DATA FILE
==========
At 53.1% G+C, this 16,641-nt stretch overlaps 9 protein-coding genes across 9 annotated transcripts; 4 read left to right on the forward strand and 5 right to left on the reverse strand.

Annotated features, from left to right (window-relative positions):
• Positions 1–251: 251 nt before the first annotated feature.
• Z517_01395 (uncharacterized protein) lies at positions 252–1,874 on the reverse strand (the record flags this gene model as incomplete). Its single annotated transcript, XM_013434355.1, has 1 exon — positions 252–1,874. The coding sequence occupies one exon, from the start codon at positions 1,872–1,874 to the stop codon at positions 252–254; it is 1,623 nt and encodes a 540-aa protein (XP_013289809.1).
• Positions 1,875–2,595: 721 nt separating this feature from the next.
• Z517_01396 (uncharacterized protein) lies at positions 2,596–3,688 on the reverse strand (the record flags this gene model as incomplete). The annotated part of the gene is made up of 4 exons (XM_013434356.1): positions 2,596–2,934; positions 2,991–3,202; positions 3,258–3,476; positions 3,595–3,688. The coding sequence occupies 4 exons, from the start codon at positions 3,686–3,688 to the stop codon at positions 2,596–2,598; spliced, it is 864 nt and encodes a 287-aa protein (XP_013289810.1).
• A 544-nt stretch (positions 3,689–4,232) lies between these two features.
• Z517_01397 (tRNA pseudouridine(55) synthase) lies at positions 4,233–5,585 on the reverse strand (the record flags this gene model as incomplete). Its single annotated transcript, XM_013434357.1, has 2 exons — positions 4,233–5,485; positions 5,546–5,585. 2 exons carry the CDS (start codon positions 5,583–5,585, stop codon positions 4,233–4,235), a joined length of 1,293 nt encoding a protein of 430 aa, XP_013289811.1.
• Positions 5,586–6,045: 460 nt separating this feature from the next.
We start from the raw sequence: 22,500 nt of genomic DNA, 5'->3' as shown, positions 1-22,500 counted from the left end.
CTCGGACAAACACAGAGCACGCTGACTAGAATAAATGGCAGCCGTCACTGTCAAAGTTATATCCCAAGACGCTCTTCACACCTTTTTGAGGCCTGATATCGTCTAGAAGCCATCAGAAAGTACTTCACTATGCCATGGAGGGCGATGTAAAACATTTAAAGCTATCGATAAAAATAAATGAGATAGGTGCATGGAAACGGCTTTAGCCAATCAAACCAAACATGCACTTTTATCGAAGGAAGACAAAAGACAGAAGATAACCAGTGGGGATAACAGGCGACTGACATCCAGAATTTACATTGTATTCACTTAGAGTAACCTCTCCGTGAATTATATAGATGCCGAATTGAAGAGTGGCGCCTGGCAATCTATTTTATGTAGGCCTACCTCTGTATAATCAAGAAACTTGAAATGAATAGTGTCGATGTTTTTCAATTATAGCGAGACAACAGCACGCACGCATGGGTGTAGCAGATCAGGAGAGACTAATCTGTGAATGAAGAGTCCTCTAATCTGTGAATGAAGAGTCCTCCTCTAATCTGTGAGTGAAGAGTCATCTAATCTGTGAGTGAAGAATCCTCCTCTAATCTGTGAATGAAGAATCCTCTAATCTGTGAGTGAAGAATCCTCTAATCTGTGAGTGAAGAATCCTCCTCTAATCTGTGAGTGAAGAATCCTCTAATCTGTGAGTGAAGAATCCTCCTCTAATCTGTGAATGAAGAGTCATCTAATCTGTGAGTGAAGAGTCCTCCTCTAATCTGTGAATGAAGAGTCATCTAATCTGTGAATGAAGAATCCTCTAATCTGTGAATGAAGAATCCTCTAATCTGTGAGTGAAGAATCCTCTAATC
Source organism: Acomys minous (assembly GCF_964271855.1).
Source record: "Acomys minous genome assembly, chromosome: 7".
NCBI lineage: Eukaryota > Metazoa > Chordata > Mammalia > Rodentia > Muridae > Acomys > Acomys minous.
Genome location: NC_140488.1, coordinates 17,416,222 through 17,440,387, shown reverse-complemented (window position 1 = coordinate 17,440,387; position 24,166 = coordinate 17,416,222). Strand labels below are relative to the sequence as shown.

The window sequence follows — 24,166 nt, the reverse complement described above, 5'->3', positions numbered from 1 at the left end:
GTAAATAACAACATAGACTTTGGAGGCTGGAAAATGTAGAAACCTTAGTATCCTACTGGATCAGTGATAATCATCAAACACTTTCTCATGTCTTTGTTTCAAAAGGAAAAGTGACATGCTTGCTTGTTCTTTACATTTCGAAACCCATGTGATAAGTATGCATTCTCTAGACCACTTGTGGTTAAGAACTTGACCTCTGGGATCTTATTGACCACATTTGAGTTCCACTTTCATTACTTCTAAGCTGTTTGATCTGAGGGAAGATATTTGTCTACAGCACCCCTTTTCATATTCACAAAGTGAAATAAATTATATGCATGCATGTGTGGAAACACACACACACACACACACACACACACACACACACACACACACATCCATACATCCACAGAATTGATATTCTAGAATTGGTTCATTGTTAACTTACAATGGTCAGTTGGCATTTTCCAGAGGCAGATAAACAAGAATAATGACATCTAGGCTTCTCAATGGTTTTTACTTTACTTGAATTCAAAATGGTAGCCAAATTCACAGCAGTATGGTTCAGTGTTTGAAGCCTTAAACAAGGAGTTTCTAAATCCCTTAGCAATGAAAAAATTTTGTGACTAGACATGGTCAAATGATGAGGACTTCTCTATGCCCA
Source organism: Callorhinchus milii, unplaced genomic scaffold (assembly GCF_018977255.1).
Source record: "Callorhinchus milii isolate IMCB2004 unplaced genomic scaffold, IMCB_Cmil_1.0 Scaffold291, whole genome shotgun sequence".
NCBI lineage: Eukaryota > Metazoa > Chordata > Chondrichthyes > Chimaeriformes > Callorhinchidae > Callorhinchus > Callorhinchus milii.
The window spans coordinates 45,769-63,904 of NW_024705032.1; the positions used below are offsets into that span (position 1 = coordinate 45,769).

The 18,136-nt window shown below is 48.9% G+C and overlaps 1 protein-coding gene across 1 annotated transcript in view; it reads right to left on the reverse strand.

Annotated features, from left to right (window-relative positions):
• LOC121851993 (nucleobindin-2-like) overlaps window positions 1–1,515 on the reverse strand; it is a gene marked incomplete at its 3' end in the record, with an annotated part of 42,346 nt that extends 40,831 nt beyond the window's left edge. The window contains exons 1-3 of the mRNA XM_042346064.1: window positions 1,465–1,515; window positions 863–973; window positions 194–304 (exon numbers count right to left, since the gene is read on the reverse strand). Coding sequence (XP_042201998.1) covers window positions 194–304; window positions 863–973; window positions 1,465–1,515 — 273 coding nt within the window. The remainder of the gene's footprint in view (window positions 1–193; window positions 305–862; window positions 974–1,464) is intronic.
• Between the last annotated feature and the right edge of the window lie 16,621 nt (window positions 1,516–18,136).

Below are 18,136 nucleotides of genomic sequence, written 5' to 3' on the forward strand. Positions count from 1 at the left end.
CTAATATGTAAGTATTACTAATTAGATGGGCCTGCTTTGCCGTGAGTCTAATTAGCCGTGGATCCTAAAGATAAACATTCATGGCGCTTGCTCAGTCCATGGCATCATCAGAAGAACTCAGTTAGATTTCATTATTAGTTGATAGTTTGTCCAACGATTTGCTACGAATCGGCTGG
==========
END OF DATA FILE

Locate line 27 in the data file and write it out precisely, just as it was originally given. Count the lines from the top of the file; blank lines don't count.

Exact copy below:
CTAATATGTAAGTATTACTAATTAGATGGGCCTGCTTTGCCGTGAGTCTAATTAGCCGTGGATCCTAAAGATAAACATTCATGGCGCTTGCTCAGTCCATGGCATCATCAGAAGAACTCAGTTAGATTTCATTATTAGTTGATAGTTTGTCCAACGATTTGCTACGAATCGGCTGG